Asset Allocation: Emerging Markets and Technology Stocks
41 Pages Posted: 1 Mar 2002
Date Written: February 2002
During the last two decades, liberalization of capital markets in emerging markets was a common trend. Liberalization caused an increased responsiveness to world factors. Indeed, as argued in this paper, emerging markets are now behaving like certain developed markets' asset classes. This study develops a framework for asset classes' comparisons in an increasingly integrated world market, focusing on two aspects - diversification benefits and risk profiles. The set of tools used includes the standard Markowitz mean-variance analysis, spanning tests, the International CAPM, lower-moment CAPM and a conditional asset pricing model which allows time-variation in the betas. The empirical analysis focuses on two asset classes: emerging markets and technology stocks. It is found that after allowing investment in technological stocks, there are no significative gains from an aggregate investment in emerging market equities. Furthermore, the mean variance spanning test shows that emerging markets as a whole are spanned by developed market indices. The conditional framework shows that global risk factors have similar impact on the two asset classes in consideration, and in particular that conditional betas tend to covary simultaneously with business cycle proxies. These results contrast with previous studies, and can be justified by the increasing integration of emerging markets and a longer (and more realistic) time frame. The results show that the value added of diversified index funds of emerging markets' equities is low, and that individual country selection can provide very distinct results. The study has implications for global asset allocation, home bias and cost of equity estimation.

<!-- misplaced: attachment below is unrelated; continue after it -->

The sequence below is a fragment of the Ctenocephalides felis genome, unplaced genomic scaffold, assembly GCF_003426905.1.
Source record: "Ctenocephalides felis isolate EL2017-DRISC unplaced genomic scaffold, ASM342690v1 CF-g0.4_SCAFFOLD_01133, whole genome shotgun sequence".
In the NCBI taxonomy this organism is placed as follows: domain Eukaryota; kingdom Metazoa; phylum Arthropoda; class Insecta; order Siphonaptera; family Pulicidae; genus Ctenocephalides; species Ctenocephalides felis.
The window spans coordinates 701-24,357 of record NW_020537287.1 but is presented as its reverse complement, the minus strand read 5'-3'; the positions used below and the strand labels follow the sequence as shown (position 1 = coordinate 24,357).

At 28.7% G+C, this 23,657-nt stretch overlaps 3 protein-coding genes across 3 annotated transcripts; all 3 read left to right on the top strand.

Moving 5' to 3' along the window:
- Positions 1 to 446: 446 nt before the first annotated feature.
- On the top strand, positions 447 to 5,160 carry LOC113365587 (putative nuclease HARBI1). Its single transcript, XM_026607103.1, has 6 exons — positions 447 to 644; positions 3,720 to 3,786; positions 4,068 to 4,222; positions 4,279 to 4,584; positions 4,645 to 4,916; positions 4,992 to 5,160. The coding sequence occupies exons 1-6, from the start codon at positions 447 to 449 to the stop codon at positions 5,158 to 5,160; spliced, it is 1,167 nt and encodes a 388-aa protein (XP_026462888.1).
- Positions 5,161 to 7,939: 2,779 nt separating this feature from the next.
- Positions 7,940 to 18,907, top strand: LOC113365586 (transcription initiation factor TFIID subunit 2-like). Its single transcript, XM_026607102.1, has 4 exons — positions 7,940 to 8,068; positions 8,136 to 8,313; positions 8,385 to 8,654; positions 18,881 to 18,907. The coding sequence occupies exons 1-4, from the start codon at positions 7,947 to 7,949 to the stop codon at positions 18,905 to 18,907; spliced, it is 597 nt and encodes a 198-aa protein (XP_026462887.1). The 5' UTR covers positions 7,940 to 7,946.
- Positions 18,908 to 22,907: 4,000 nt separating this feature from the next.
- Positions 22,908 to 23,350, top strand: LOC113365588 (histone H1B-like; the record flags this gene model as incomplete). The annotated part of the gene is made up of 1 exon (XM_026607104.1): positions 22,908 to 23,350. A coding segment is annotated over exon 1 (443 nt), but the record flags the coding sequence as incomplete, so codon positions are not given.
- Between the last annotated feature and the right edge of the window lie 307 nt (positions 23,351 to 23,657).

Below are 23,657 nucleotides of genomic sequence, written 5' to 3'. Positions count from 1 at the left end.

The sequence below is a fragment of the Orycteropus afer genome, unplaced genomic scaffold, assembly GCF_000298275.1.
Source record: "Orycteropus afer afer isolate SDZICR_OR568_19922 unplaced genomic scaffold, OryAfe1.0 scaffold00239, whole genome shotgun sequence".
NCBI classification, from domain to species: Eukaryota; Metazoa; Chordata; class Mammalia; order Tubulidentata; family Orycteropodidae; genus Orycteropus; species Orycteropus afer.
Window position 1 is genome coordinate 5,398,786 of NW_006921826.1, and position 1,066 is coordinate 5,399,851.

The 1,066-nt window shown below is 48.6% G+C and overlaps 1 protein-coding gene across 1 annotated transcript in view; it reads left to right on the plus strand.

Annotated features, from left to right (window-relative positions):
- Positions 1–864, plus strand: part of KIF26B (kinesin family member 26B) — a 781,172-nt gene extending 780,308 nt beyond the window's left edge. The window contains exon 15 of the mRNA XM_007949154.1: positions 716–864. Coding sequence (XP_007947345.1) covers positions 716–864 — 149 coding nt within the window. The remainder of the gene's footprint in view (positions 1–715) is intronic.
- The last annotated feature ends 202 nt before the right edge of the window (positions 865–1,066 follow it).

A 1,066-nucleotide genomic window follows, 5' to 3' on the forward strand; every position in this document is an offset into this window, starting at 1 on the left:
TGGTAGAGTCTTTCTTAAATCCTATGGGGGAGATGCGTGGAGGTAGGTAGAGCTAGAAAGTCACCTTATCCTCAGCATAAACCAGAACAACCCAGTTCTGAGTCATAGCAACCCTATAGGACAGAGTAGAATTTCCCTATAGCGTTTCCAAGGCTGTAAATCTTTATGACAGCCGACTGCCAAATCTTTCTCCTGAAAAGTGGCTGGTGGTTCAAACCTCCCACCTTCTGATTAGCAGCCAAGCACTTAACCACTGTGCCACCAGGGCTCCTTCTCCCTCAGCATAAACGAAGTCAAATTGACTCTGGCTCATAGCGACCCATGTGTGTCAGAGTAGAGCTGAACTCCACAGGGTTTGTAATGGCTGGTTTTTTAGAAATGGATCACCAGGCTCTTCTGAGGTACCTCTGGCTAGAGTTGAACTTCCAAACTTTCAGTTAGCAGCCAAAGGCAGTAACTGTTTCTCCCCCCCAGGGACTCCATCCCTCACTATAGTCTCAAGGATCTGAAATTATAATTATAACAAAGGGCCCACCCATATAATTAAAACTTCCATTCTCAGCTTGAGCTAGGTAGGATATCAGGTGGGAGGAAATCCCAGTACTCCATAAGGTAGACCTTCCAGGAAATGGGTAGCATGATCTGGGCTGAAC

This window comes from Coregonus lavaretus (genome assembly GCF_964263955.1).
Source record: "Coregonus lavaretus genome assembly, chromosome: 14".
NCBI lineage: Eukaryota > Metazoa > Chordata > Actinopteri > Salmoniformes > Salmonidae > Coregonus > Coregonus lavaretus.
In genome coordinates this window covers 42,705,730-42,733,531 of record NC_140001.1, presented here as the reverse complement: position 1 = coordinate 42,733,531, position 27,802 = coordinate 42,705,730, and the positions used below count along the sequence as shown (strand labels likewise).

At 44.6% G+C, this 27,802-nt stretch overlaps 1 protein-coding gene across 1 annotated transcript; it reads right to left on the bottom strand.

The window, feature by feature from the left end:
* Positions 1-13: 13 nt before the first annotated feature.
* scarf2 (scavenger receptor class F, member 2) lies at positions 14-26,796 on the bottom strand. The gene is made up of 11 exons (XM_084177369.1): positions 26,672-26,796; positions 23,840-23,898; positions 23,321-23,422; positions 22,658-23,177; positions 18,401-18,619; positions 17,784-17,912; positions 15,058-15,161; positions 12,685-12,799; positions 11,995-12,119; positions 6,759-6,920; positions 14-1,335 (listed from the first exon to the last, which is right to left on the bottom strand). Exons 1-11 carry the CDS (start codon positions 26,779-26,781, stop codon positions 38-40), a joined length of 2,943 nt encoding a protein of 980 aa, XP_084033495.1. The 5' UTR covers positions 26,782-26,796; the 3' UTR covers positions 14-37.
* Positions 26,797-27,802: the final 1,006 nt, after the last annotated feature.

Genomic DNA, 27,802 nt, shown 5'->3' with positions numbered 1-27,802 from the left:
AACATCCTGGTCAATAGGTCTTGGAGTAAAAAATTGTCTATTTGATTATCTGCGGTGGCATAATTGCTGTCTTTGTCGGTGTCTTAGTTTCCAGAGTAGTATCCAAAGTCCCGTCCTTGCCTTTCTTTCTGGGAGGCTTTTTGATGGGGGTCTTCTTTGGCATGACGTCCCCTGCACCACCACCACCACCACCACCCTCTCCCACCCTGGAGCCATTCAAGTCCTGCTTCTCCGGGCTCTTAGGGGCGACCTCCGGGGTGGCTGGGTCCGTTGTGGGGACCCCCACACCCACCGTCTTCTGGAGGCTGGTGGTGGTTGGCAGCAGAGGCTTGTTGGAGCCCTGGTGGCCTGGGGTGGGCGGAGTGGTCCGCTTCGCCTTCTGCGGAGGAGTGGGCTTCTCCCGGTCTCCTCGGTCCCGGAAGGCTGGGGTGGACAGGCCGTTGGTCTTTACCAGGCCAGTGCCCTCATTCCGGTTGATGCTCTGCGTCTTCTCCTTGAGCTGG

Keywords: Emerging Markets, Spanning tests, International diversification, Home bias, Conditional Asset Pricing
JEL Classification: F36, G11, G12, G15
Suggested Citation: Suggested Citation